Lake Region Coach Greg Hennemuth said that he has been impressed by the strides made by the team over the season. He gave credit to former coach Laura Laramee for reviving a Ranger tennis program that never quite seemed to get off the ground in the past.

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Lake Region’s Sydney Whipple used a combination of hard baseline shots and timely chip shots to give Lake Region its only singles match win of the day on Tuesday against North Country’s Danielle Therrien. Photo by Richard Creaser

“She really got the girls interested and excited about tennis,” Coach Hennemuth said. “I had tried to get something going years ago, and it just never seemed to take hold.”

He said that the addition of a third court at the high school last year has allowed Lake Region to host matches after several years of playing home games at the Derby municipal courts in Derby Center.

contact Richard Creaser at nek_scribbler@hotmail.com

 

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In boys tennis: Falcons win over U-32 on strength of singles matches

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Nathan Marsh is enjoying his second season on the North Country Falcons tennis team, having come late to the program.  A lifelong hockey and soccer player, Marsh has emerged as one of the top four singles players in the Falcons tennis program. Photo by Richard Creaser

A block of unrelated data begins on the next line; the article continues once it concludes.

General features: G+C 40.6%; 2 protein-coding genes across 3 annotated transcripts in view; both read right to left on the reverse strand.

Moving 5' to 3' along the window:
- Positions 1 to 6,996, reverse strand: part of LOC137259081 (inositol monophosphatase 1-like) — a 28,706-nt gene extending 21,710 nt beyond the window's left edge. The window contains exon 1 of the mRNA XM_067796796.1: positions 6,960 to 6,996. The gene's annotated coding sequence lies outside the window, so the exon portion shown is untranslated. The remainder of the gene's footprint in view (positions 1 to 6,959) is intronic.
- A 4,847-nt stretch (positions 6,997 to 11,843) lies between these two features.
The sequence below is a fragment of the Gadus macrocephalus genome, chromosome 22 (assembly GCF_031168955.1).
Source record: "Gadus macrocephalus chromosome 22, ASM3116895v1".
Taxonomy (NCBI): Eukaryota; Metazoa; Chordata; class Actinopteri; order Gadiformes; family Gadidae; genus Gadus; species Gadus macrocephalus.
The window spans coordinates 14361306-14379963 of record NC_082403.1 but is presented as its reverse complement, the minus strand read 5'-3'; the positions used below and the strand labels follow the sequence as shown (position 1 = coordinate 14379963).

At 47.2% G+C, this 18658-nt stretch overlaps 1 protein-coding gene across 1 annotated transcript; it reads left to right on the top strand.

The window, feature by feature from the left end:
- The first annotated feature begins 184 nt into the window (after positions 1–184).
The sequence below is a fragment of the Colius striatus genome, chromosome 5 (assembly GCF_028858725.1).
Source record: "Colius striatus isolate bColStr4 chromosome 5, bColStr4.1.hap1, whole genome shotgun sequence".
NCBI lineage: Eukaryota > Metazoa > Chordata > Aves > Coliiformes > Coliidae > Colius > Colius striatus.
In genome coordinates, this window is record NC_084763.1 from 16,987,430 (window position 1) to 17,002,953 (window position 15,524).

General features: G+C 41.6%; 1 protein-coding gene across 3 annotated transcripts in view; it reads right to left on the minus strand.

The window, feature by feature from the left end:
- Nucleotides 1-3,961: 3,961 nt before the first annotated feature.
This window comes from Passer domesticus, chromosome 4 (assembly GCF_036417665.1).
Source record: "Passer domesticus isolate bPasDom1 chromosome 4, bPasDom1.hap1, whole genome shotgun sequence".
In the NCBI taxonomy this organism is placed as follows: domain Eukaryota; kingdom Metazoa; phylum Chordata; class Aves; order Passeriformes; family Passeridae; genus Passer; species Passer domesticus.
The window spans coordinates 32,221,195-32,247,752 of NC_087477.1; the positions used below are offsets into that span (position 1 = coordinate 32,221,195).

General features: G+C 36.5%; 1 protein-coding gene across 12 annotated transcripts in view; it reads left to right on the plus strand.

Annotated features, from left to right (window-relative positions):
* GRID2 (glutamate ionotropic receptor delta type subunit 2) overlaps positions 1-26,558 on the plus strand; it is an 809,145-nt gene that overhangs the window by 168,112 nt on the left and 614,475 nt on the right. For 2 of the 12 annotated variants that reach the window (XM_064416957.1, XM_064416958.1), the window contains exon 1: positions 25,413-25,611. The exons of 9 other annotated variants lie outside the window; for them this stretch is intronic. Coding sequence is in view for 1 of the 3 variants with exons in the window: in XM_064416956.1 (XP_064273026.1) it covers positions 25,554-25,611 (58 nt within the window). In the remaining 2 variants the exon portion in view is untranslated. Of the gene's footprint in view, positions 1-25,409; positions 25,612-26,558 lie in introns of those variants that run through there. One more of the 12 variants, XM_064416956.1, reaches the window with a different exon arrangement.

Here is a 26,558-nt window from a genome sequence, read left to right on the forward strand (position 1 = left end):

Nathan Marsh is enjoying his second season on the North Country Falcons tennis team, having come late to the program. A lifelong hockey and soccer player, Marsh has emerged as one of the top four singles players in the Falcons tennis program.
Photo by Richard Creaser

copyright the Chronicle May 14, 2014

by Richard Creaser

NEWPORT — The North Country Falcons tennis team extended its winning streak to two matches and evened up their season record at 3-3 with a 4-3 win over the visiting U-32 Raiders on Thursday, May 8. Coming into the contest, Coach Gary Atchinson predicted that the victory would be attained or lost on the strength of the singles matches.

“Our top four are very strong with a lot of experience,” he said. “We kind of need that to balance out the fact that we have a lot of inexperienced players.”

The Falcons team has only nine players — the exact number needed to field a team for each match. With very little wiggle room, it falls on the team to perform to its maximum capability each and every time. So far, they have not disappointed, Coach Atchinson said.

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In girls softball: Rangers run wild in win over Winooski

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Michelle Thibeault pitched a complete game gem as the host Lake Region Rangers downed the Winooski Spartans 13-3 on Tuesday afternoon.  Thibeault didn't allow a single base runner through the first three innings while notching seven strikeouts in the game.  Kalah Poginy mans centerfield in the background. Photo by Richard Creaser